Inevitably when I’m cooking dinner and the aroma starts flowing through the house, I’ll get my kids hanging around the kitchen complaining they’re starving.
This is a great opportunity to offer healthy pre-dinner snacks (ie. vegetables) while they’re hungry! They’re much more likely to try (and enjoy) vegetables at this point.
I mention this in our snack debate, but another trick I use when talking about how to get a toddler to eat vegetables is to limit snacks in between meals.
Toddlers need snacks between meals, but limit the frequency to once between breakfast and lunch and then another a couple of hours before dinner. Snacks should be small, not full meals. This ensures they’re hungry to eat their veggies come suppertime!
One a similar note…
Serve The Vegetables First
When vegetables and served alongside other more desirable foods most of us will go for our favorite first. So I can’t really blame my kids for filling up on the mac & cheese and then shunning the broccoli.
So sometimes, especially when I know they really like the other foods, I will serve the vegetables first. Giving the veggies almost like an appetizer or salad to start the meal pretty much ensures they all get eaten since everyone is most hungry.
Alternatively, I sometimes still serve the whole meal together, but am very mindful of portion sizes. For instance, I give a full portion of veggies with very small portions of the preferred foods so they will not be fill up on them. Then they are welcome to get a second helping if they’re still hungry.
I’m not above sneaking veggies into toddler food whenever I can so kids don’t even realize they’re eating them! Here are a few ideas:
- Smoothies – a handful of spinach hides beautifully in strawberry and banana smoothies.
- Baked goods – shredded carrots are hidden nicely in muffins and zucchini in bread.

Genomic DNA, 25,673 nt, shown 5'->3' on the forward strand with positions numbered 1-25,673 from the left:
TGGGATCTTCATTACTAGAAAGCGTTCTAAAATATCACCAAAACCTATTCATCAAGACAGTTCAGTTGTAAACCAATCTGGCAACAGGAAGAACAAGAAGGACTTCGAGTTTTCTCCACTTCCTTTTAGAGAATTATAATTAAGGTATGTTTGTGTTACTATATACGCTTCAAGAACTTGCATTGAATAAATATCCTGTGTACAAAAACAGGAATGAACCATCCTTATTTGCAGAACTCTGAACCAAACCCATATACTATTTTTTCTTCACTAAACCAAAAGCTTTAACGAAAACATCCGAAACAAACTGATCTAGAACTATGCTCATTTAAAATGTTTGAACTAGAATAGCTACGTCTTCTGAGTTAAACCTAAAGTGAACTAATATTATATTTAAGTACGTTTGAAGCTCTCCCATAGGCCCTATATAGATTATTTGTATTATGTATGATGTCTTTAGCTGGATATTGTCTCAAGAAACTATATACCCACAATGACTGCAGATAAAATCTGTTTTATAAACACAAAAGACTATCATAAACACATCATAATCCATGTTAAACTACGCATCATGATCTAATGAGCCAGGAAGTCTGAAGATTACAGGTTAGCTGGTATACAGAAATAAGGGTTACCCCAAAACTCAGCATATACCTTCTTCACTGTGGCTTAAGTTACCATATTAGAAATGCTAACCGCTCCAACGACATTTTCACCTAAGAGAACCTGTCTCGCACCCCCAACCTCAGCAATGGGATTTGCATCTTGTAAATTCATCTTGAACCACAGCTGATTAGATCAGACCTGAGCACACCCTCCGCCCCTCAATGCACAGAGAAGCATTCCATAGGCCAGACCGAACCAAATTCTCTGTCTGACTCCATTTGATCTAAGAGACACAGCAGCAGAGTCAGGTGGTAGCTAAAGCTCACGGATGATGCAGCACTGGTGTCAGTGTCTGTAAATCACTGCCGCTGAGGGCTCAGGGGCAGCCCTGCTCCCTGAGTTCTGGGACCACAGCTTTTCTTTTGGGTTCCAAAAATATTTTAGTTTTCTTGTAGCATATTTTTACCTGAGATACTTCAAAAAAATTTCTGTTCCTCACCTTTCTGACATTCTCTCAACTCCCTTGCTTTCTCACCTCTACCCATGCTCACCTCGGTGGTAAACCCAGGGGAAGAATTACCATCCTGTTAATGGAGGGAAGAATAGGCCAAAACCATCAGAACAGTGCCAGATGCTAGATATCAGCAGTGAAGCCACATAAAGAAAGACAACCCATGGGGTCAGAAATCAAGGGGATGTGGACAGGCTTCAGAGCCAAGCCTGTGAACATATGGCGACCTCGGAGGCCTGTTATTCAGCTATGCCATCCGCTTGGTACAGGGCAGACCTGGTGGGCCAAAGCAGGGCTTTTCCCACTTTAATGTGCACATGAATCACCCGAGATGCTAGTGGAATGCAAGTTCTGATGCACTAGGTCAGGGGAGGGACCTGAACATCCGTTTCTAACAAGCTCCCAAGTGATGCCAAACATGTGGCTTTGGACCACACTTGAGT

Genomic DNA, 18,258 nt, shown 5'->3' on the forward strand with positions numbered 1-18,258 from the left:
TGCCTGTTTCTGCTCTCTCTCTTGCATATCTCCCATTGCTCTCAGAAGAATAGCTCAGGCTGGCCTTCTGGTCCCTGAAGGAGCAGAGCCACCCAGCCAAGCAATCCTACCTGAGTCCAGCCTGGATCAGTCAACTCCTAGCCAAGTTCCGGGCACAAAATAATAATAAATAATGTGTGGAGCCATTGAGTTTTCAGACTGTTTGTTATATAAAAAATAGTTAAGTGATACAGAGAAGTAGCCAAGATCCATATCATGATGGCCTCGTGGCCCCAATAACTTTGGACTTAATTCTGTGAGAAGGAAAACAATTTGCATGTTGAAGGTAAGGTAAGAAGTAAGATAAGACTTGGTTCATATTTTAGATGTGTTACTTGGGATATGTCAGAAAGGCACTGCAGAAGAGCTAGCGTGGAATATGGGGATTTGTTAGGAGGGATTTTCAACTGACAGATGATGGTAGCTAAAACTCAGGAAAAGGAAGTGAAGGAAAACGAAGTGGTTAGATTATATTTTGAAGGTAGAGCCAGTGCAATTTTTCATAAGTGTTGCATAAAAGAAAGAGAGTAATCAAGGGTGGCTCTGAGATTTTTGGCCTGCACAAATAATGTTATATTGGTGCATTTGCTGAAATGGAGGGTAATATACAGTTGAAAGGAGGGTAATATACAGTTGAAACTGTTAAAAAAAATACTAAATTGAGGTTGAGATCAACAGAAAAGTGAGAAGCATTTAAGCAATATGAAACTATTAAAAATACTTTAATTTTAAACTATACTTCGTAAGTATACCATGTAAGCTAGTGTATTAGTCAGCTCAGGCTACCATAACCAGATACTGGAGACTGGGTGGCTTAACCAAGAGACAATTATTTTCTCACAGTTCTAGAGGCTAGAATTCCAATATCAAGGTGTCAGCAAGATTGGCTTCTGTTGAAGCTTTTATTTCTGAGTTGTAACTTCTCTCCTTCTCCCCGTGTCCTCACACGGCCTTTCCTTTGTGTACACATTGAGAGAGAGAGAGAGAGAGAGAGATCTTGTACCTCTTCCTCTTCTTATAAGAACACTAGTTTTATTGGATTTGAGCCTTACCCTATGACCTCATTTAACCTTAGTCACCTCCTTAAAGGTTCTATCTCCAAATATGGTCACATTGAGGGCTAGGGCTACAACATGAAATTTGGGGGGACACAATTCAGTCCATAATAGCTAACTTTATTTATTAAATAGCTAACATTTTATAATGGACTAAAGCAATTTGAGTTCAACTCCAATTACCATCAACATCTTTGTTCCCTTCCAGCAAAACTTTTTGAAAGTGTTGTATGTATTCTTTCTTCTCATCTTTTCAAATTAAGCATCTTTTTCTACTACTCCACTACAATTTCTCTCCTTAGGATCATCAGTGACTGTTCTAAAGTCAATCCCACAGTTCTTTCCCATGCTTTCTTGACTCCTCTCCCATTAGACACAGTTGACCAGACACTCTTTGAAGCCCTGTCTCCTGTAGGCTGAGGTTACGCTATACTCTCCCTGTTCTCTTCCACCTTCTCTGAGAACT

- Soups – grab a hand blender (seriously, a lifesaver) and blend in cooked veggies to the stock of your soup before you add beans/noodles. Carrots, celery, and broccoli work really well for this. A great option is broccoli cheese, but it really works with any soup. It makes the broth creamy and nutritious.
- Pizza – either use that hand blender again to blend cooked veggies into the tomato sauce or hide up minced veggies beneath the cheese in your homemade pizza.
Switch It Up
Switching up the preparation was our biggest success in how to get a toddler to eat vegetables.
Try the same veggies you’ve already introduced in other ways. Try them raw, with different seasonings, or even frozen!
When my son was a baby, I steamed all his veggies so I naturally just continued to cook them as he became a toddler. However, I noticed that over time he was rejecting more and more vegetables he used to happily eat.
One day when I was in the kitchen getting dinner ready, my toddler reached up, grabbed a few frozen peas I had yet to cook, and put them in his mouth. To my surprise, after he had finished them he went back for more!
That inspired me. I tried raw carrots, peppers, broccoli, cauliflower, etc. You name it, I tried it raw.
Not all of them were hits. My son definitely prefers steamed broccoli over raw. But he won’t touch cooked peppers yet he’ll eat the whole thing if it’s raw and sliced.
When can my toddler eat raw vegetables?
In general, most toddlers are developmentally ready to eat raw vegetables between the ages of 3 and 4. When new foods are introduced, it’s important to monitor them closely as some raw veggies can pose choking hazards.
It may seem pointless to keep giving your child food that you know they will refuse, but keep on offering a variety of vegetables.
Toddlers are fickle creatures and it can take many exposures to a new food before they may be willing to just give it a little nibble. They’re prone to turning their noses up at “new” foods, so by continuing to give them veggies they become more familiar and more likely to actually try them.
Even once they are willing to give the food a small taste, it can take many more tries before they decide they like it.
Yes, it is frustrating to watch your kid throw their peas again (and clean it up), but don’t stop trying.